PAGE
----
ADVERTISEMENT
ADVERTISEMENT
File Photo by Tim Barber / Night falls onto the Boyd's Speedway in Ringgold, Ga.

A newly adopted noise curfew in Catoosa County was recently tested by Boyd's Speedway, and at least one resident in the area wants to make sure the owners follow the new rules.

In December, the Catoosa County Commission voted to amend the county's motor speedway ordinance, allowing those businesses to extend activities until midnight instead of from 11:30 p.m.

The previous ordinance allowed speedways to go over the 11:30 p.m. limit in "certain scenarios" up to midnight. The new version extends that latest curfew to 12:30 a.m.

Around the same time last year, Chattanooga businessman Emerson Russell purchased Boyd's Speedway in Ringgold.

Russell, who raced stock cars himself on the quarter-mile oval dirt track in the 1960s, 1970s and 1980s, previously told the Times Free Press he has always been interested in racing and hopes to upgrade and expand racing at the 67-year-old facility.

Russell closed on the business in February, and the speedway has since run two races, with a packed schedule for the rest of 2021.

On March 13, Russell said the drivers had a particularly tough time when a piece of the siding on one edge of the track fell off at least three times, delaying several races.

"That Saturday was an unusual Saturday night," Russell said. "If something was going to go wrong, it did go wrong. It seemed like that night it was one thing after another that caused us to run over."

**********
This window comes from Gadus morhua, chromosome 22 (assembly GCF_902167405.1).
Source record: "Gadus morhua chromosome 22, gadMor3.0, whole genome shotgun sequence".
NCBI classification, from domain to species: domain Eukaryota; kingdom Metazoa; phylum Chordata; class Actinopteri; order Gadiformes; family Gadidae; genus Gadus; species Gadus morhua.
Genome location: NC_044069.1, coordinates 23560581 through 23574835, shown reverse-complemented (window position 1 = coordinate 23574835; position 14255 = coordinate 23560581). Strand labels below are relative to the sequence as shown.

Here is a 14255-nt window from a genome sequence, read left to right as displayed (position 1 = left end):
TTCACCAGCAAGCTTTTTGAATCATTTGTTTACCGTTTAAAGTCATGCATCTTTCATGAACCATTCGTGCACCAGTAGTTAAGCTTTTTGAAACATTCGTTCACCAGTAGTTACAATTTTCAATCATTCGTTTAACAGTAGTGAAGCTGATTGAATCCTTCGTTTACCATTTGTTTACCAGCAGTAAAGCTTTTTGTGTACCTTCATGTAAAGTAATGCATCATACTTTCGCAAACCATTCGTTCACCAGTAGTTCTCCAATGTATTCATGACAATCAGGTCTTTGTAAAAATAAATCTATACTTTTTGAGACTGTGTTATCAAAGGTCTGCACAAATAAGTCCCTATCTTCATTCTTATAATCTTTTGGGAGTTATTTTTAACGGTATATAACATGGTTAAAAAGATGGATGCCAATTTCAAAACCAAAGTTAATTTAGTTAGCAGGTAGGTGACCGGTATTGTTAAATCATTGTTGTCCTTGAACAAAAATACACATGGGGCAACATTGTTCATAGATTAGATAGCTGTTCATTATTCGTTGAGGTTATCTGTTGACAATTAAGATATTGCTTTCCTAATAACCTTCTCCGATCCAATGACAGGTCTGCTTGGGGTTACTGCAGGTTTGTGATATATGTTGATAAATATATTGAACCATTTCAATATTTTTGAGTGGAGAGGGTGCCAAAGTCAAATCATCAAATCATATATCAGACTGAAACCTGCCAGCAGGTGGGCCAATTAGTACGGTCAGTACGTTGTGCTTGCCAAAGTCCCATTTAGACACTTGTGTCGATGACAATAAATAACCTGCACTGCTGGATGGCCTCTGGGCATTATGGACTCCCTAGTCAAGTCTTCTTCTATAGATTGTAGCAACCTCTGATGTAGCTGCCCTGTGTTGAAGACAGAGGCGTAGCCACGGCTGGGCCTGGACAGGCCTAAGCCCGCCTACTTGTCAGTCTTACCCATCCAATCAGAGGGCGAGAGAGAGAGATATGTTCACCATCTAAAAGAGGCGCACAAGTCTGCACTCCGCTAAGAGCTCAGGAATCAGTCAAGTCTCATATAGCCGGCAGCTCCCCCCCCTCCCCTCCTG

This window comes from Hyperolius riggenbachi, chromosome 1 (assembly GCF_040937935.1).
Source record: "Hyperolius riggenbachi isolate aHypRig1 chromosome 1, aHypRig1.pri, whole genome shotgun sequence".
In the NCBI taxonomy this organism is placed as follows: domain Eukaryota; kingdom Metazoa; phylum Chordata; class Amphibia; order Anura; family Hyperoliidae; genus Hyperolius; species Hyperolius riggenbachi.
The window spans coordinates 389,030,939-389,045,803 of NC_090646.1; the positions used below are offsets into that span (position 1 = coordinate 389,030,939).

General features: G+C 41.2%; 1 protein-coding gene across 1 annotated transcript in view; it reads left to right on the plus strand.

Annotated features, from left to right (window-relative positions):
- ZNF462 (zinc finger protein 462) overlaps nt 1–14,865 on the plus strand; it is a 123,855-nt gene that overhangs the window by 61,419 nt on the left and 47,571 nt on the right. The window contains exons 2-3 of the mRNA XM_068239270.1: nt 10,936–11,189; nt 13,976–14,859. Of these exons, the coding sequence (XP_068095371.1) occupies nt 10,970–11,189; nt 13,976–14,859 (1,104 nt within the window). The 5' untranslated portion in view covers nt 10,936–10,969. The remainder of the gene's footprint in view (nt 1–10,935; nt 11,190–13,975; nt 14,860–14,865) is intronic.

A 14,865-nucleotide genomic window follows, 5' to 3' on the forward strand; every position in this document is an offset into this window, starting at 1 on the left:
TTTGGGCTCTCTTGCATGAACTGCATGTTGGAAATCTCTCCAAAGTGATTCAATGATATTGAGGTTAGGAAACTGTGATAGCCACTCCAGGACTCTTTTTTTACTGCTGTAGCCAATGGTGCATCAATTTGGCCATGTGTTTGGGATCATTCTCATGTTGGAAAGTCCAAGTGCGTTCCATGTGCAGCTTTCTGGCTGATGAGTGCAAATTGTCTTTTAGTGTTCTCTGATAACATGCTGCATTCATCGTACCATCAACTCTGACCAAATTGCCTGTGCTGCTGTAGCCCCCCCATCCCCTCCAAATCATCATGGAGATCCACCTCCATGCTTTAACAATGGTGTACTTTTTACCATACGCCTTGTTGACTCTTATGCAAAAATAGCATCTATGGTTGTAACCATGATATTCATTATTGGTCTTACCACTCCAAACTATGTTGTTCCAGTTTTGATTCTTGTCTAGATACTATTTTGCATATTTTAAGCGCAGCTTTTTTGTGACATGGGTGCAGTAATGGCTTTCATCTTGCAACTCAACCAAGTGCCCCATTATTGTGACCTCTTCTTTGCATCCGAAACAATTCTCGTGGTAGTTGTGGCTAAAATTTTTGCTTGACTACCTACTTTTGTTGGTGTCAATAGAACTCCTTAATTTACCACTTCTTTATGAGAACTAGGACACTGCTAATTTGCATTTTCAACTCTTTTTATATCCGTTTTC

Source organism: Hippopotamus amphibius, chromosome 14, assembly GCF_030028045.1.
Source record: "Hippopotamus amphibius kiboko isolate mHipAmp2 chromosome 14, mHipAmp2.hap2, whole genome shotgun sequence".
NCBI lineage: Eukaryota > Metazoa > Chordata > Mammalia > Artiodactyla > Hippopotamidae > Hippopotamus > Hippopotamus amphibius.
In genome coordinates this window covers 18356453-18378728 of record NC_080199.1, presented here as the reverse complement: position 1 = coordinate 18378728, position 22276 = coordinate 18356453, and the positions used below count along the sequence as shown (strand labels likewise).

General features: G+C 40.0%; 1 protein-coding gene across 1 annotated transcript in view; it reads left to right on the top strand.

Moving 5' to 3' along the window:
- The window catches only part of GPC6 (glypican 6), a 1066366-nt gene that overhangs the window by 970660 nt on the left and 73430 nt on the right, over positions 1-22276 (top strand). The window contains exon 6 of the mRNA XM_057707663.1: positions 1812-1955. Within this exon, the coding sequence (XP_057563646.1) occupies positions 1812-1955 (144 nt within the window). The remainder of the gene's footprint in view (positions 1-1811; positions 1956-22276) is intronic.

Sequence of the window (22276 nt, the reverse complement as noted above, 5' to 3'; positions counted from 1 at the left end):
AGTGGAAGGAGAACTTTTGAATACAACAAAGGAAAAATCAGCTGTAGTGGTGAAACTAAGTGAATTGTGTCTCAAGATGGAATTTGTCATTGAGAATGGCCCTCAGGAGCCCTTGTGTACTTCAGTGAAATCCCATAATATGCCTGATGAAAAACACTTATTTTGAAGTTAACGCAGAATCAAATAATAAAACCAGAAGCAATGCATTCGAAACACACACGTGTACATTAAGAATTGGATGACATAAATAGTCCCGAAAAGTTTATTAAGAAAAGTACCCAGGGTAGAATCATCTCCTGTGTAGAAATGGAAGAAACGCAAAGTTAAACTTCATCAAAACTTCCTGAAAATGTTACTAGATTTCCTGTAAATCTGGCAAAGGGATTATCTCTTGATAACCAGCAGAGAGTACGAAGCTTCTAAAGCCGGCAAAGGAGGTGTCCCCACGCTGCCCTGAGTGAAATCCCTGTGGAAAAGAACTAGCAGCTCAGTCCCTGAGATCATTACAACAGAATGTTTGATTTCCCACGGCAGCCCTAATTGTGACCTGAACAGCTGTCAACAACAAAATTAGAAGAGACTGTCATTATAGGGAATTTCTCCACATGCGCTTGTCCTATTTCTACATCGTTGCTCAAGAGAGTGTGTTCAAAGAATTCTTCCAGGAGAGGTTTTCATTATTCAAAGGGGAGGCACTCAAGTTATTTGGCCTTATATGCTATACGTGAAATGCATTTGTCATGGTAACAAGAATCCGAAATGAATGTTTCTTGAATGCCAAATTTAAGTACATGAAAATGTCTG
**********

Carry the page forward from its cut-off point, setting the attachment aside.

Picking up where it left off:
Russell said he and his team will work hard to avoid another one of those situations but admitted sometimes it's part of the experience.

He added that in the speedway's debut under new ownership there were more races that night than on subsequent nights.

Lewis Meadows lives in East Ridge, right across the state line, and his home is near the speedway. Meadows is in his 80s and told the Times Free Press he didn't appreciate how late the races went, saying he still heard the races going on around 1:30 a.m.

Catoosa County Sheriff Gary Sisk said his office was called that night for a noise complaint and told management at the speedway to wrap it up without incident.

"It was one of those unfortunate days where it seemed like everything went wrong," Russell said. "The fans there, fortunately, weren't upset about it, and hopefully we'll get back on track. Those situations are always going to happen, but we'll be better about planning for them."

Contact Patrick Filbin at pfilbin@timesfreepress.com or 423-757-6476. Follow him on Twitter @PatrickFilbin.

ADVERTISEMENT
ADVERTISEMENT
ADVERTISEMENT
ADVERTISEMENT